You wish that you could be happier? But you find that it’s getting harder and harder. You’re getting busier, and sometimes you can get so bogged down in the nitty gritty of life that you forget to take a breath. Even young people are experiencing it, with over 75% of mental health issues occurring before the age of 25.
Negativity is a widespread problem
Life’s better than ever in the 21st century – yet more and more people are reporting job dissatisfaction and stress as major reasons for not being happy. What most of us don’t realise is that being positive is a choice. We have to do a mind shift to see how truly lucky we are and let ourselves feel some gratitude. It’s easier said than done because our brain is built for survival, and that means it looks out for problems to avoid. If unchecked, we can find ourselves becoming negative and disillusioned with our lives, because all we see are the problems, and no one wants to feel like that.
Since positivity doesn’t come naturally, you have to practice it if you want to make it part of your life. You have to build a positive circuit in your brains that offsets the negative one. Because being positive is a head game, it’s a radical internal shift – no amount of money, luck, looks and prestige is going to determine how positive you are. It’s a decision that you have to make for yourself – because being positive means less stress, more fulfilment and more happiness – and, who doesn’t want that?
It can be daunting to force yourself to be positive when all you see are the problems in your life. So, here are 5 research-backed strategies to help you get going.
5 strategies to beat negativity
1. The PARE strategy
Use the PARE strategy, which means ‘Personal Agency and Realistic Expectations’. Look, no one knows what’s really going to happen in the future, and this is a major cause of stress. But, we can choose to have confidence in our own choices and in our own agency, and we can learn to trust ourselves to make the best decision we can, with the information we have. After all, you’ve gotten yourself this far, right?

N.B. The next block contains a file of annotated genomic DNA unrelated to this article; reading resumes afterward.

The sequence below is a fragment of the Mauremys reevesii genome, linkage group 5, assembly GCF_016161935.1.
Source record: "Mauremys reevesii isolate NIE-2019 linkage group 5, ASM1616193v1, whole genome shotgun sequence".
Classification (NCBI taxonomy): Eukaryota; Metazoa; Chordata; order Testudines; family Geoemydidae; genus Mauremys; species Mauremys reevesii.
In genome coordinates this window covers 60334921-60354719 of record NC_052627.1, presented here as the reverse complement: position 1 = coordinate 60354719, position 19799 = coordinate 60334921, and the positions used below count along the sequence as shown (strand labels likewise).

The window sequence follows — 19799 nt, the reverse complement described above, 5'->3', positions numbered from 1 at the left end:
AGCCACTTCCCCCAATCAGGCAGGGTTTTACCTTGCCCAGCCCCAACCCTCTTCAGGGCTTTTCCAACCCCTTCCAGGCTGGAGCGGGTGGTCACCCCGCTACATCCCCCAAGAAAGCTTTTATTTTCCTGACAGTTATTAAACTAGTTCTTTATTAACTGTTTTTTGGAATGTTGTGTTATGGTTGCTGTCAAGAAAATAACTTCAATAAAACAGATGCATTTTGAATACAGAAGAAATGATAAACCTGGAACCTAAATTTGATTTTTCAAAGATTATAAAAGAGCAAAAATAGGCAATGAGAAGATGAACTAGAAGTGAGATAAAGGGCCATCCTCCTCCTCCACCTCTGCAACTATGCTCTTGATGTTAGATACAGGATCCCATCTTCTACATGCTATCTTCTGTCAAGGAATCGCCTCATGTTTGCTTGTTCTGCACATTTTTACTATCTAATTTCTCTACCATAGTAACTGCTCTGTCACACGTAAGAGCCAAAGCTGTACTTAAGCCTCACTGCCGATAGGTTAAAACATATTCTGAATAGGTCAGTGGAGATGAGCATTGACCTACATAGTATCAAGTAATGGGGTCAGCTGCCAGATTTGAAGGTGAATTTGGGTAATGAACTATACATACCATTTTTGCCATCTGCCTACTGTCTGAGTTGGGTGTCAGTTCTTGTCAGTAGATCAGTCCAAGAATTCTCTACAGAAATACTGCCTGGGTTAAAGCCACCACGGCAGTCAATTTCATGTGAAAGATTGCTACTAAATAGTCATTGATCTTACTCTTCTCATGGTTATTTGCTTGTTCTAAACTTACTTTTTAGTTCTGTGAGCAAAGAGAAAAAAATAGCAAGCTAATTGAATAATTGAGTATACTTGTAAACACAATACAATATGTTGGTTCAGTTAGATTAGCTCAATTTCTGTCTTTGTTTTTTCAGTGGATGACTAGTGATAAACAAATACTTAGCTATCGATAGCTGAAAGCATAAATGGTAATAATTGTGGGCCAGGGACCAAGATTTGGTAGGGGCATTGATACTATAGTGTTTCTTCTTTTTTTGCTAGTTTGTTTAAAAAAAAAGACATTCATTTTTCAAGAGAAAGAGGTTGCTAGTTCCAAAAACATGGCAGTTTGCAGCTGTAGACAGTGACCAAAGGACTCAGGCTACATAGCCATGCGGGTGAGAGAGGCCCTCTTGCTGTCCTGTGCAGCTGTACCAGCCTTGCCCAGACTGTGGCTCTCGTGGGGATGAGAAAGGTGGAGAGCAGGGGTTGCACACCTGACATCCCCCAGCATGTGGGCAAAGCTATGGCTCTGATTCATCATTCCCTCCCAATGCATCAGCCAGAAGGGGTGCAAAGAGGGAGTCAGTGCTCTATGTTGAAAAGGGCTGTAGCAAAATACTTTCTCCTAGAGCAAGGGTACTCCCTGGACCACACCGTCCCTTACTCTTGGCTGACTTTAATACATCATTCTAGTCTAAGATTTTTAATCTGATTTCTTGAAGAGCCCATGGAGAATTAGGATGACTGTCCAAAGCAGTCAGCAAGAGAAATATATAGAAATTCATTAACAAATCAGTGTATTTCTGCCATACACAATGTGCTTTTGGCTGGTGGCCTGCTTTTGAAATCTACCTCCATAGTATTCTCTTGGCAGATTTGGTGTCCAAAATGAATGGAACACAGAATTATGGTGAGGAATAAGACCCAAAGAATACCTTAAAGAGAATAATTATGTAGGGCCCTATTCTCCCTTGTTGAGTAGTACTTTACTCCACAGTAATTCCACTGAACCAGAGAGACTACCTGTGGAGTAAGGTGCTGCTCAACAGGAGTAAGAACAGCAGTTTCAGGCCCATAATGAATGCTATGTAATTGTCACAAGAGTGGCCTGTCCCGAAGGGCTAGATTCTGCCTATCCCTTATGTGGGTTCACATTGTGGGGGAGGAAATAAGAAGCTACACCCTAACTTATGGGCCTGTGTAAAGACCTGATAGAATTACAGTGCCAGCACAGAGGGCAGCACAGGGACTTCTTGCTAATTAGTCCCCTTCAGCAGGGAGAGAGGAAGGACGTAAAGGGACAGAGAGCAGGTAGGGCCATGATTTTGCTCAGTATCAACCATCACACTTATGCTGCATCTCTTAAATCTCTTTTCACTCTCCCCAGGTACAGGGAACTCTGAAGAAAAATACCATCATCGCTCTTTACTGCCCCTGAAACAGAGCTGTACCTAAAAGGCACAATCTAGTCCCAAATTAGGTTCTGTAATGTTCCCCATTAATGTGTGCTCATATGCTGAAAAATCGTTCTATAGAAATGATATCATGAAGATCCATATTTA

You can’t help it that you're programmed to fear loss and pain. And this can drive you into a state of inaction most of the time because you just don’t want to take the risk. Worst of all, if you've failed at something important in the past, you're going to avoid similar situations at all costs. When you reframe, you shift your brain from looking at the problem in your head to the opportunity in front of you. So, focus on the opportunity, not the pain.
Here’s an example: a rejection letter from your dream university sucks. But, you can reframe that painful situation as an opportunity to gain a year of valuable work experience. A relationship breakdown is painful, but it’s an opportunity to find yourself and learn about what you really desire.
3. Record your triumphs
By now, you know that your brain likes to focus on the bad stuff because it wants to keep you safe. When you focus on the potential dangers of life, you can forget how far you've come and how much you've achieved. That’s why it’s important to record your triumphs and your wins. Write them in your journal and take a video and a picture. Compile these moments into a folder on your computer called ‘My wins’. When you feel negativity creeping up, your ‘My wins’ folder becomes an invaluable resource to re-centre and realign your perspective.
4. Practice gratitude
Gratitude is like a gateway drug to happiness. And, it’s the cure for materialism and our ‘hedonic adaptation’ tendencies. What’s hedonic adaptation you say?
Hedonic adaptation is the tendency of people to quickly move down to their normal level of happiness despite major positive events in their life. This means that stuff, achievements and events don’t make us happier – because happiness is a choice that we have to make every day. And, the best way to make that choice is to practice regular gratitude.
When we practice gratitude, we don’t feel fear and stress, because we’re creating a completely different circuit in our brain.
Try this today by asking yourself some gratitude evoking questions:
I’m grateful for the love and support of ...
I’m grateful for the opportunities that I have, such as …
I’m grateful that I don’t have to …
I’m grateful to myself because…
5. Try to do one kind thing every day
As much as people may tick us off; we’re social animals. This means that we need to be around people and interact with them in a meaningful way for our own mental and physical wellbeing. In fact, studies show that relationships are key to living a happy and long life.
“…studies have found that the quality of these relationships has been linked to healthier behaviour, lower incidence of chronic illnesses, higher levels of happiness and lower mortality.”
Showing kindness is one of the best ways to build relationships and release serotonin in your brain. This is the chemical responsible for social bonds and feelings of love and kinship. Being kind to others makes you happier and more positive – it’s an important part of social cohesion that can sometimes be forgotten in the busy corporate world that we live in.
No one is expecting you do go out and start performing grand gestures, that’s creepy… Just start by doing one small thing for one person every day. Buy someone a coffee, give a compliment, or give your time and energy to help someone else. You’ll be happier, they’ll be happier – and best of all, you’ve made the world a better place.